Wills, Trusts & Estates Prof Blog

Editor: Gerry W. Beyer
Texas Tech Univ. School of Law

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Monday, October 20, 2014

R&B Singer's Estate Goes to Widow

Pendergrass

Suburban Philadelphia Orphans’ Court Judge Stanley Ott decided that the widow of R&B singer Teddy Pendergrass will retain control over his estate after rejecting a will submitted by the singer’s son.  The judge stated that a will dated in May 2009 and submitted by Theodore “Ted” Pendergrass II was “fraudulent” and called his testimony, “wholly lacking in credibility.” 

Contrastingly, the judge found testimony by the singer’s wife, Joan, and other witnesses “highly” credible and ruled the will dated in March 2009 giving Joan Pendergrass most of the estate will stand.

Pendergrass’ son “respectfully disagrees with the court’s ruling and is considering an appeal.”

See Associated Press, Judge Rules Teddy Pendergrass’ Widow To Retain Control Over Estate, The Huffington Post, Oct. 16, 2014.

Special thanks to Laura Galvan (Attorney, San Antonio, Texas) for bringing this article to my attention.  

October 20, 2014 in Estate Administration, Estate Planning - Generally, New Cases, Wills | Permalink | Comments (0) | TrackBack (0)

Sale Over Nazi Looted Artwork Wreaks Havoc

Danseuses

A dozen relatives of Ludwig and Margret Kainer, German Jews whose vast art collection was seized by the Nazis, are stepping forward to object the $11 million sale of Edgar Degas’s “Danseuses.”  The masterpiece was sold as part of a restitution agreement with the Kainers, yet relatives say not only did they fail to benefit from that sale, but they were also never even told about it or any other auctions of works once owned by the couple. 

In lawsuits filed in New York and Switzerland, the Kainer relatives allege that officers of the bank never made a diligent effort to find them, and used a family name to create a “sham” foundation disguised to support the health and education of Jewish youth, but instead cheated them out of their inheritance.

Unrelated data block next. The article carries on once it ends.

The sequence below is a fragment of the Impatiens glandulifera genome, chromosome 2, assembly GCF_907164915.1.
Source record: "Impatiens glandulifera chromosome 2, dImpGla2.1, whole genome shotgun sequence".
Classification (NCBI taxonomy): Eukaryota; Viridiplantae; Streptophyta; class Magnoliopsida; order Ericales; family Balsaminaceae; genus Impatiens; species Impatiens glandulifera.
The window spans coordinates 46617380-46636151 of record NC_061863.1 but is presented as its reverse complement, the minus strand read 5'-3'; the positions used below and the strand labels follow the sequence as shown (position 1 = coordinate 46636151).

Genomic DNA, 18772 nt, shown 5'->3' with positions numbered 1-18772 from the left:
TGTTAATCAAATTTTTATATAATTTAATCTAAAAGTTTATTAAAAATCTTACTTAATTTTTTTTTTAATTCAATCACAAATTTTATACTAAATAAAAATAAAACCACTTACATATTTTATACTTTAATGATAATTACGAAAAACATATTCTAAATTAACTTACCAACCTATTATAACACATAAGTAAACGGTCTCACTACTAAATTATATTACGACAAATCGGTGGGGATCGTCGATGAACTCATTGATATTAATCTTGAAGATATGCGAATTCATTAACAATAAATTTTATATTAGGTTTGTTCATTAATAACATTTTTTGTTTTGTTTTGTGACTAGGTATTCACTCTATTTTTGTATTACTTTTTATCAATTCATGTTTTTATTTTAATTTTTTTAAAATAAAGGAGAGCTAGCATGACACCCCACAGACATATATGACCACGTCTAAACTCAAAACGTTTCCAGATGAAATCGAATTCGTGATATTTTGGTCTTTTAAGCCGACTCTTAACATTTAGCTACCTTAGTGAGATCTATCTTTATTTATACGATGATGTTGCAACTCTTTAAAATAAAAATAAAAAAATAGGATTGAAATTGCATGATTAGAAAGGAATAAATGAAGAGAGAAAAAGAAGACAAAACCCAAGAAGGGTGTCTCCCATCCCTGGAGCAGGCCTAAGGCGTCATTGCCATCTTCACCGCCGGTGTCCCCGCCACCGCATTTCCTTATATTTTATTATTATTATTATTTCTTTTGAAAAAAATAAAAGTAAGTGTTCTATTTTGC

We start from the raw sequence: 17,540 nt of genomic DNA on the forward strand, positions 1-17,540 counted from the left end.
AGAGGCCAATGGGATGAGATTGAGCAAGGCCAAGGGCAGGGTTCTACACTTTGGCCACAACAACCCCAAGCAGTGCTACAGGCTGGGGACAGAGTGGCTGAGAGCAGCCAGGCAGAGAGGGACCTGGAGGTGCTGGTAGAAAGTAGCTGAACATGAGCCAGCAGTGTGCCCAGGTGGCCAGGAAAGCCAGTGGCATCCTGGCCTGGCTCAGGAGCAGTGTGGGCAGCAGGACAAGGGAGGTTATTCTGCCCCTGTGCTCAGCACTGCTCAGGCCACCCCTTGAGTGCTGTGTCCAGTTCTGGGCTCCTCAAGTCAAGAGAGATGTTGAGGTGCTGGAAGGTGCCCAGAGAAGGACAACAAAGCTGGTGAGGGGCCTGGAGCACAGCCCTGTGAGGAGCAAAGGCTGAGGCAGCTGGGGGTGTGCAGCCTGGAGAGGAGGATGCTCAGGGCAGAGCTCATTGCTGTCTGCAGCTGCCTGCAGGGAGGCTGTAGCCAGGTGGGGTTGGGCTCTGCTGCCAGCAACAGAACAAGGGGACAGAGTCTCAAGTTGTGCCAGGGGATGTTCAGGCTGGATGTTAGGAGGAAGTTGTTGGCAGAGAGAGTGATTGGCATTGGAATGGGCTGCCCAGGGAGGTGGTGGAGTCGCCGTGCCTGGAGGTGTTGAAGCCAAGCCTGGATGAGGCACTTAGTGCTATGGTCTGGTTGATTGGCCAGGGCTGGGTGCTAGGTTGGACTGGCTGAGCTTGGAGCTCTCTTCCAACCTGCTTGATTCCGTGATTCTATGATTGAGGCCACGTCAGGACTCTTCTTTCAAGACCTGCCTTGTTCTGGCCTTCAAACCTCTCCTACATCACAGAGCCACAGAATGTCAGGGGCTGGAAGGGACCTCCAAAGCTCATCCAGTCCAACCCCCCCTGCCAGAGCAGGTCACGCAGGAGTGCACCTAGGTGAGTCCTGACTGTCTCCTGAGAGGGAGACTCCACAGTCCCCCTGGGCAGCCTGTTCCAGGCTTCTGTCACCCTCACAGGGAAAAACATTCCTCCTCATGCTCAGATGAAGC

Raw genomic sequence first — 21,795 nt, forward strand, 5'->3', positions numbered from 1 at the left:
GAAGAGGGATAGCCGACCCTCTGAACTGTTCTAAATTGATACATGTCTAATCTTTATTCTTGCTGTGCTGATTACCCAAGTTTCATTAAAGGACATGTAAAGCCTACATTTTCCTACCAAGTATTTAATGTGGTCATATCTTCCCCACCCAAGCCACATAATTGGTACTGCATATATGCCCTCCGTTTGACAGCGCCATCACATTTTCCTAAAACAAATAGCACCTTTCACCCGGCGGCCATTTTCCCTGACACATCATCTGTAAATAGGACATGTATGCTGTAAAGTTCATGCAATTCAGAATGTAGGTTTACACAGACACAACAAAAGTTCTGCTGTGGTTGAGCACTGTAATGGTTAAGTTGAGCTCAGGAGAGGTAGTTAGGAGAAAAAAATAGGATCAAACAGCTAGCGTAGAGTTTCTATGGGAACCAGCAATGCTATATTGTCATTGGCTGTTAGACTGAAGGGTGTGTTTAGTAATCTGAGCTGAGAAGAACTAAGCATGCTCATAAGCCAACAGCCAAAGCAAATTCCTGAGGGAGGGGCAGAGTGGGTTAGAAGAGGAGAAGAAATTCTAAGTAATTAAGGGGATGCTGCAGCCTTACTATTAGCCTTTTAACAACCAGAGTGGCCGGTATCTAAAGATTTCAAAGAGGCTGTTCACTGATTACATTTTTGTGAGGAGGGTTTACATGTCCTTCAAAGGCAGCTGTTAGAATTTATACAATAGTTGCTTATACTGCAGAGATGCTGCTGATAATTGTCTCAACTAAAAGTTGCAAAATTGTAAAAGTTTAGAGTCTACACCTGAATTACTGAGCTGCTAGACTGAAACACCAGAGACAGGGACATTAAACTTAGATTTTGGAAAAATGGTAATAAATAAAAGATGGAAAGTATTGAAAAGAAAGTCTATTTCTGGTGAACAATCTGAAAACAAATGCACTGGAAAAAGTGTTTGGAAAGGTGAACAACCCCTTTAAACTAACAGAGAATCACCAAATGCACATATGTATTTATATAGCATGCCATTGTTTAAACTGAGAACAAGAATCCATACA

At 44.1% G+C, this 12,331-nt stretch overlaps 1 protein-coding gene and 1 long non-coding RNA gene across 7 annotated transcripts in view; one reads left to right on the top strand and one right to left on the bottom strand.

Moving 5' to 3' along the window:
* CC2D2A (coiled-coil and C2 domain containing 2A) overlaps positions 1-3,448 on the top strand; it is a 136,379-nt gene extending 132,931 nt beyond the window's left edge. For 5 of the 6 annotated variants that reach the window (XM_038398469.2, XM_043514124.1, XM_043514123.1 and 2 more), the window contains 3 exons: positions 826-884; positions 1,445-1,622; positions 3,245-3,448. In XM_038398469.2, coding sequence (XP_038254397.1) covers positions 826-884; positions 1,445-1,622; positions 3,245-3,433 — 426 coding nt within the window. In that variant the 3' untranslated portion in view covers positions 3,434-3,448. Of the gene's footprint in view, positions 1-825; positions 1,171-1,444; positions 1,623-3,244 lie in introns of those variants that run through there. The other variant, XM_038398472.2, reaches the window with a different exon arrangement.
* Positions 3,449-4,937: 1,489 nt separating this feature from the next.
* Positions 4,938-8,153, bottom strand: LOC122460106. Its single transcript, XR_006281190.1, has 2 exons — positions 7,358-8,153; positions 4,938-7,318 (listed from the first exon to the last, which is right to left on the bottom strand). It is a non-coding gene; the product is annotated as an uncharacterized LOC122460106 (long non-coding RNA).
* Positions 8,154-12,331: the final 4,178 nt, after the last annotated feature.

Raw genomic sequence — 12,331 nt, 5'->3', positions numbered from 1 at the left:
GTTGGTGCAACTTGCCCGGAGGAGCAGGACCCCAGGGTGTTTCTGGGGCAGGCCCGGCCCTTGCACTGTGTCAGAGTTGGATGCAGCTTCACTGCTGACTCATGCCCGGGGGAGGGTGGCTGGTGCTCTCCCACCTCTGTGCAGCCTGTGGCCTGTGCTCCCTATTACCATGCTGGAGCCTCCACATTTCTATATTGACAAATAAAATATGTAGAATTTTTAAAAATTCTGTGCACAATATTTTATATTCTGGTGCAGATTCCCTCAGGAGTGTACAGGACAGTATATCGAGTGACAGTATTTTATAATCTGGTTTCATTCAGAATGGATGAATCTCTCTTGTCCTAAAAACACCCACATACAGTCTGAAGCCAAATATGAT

The foundation and the bank maintain they have done nothing wrong.  The lawsuits come as high-profile disputes over looted art focus attention on how courts and governments have handled assets stolen from Jews by the Nazis. 

This case illustrates how difficult adjudicating such claims remains.  Like many Holocaust survivors, the Kainer descendants were unaware that their relatives had lost or left behind valuables to which they might have a claim.  This case only came to light when Mondex Corporation, which helps recover looted property, noticed in 2009 that hundreds of works once owned by the Kainers had been listed in an international database of art lost in the war years, and subsequently tracked down their relatives. 

See Patricia Cohen, Heirs Sue Bank Over Sale of Nazi-Looted Art, The New York Times, Oct. 17, 2014.

Special thanks to Joel Dobris (Professor of Law, UC Davis School of Law) for bringing this article to my attention.

October 20, 2014 in Estate Administration, Estate Planning - Generally | Permalink | Comments (0) | TrackBack (0)

Mean Wills

Last will and testament

While Shakespeare is known for his literary brilliance, his will was a rather mean document.  In it, he did not refer to his wife by name and all he bequeathed to her was his “second-best bed.” 

What kind of message was he trying to send in his will?  Clearly, a mean one.  This sentiment could have been excluded from Shakespeare’s permanent legacy, as it tarnishes the image of his works.

The idea behind mean wills does not just stop with Shakespeare.  A recent will contained this provision, “If we’re not divorced by the time I die, make sure she gets nothing.  She already gone through all my money.”  When this man died and his will was probated, this paragraph went on the courthouse record and everyone—including his children—could see it. 

What is the point of including these seemingly mean spirited provisions?  Some people are trying to be funny.  For example, “To my nephew John, who made sure I knew he expected to be named in my will: ‘Hello John.’” 

Yet sometimes it goes beyond laughter, and is just hurtful.  “To my daughter, I leave $1.00 for the kindness and love she has never shown me.” 

It is impossible to reconcile a relationship like this after the person has died.  A mean will just leaves bitter thoughts and hurt feelings, which may not be worth it.  Sometimes meanness and sarcasm are best left buried. 

See George, Mean Wills Don’t Ever Mean Well, Fox + Mattson, P.C., Oct. 16, 2014.

October 20, 2014 in Estate Administration, Estate Planning - Generally, Humor, Wills | Permalink | Comments (0) | TrackBack (0)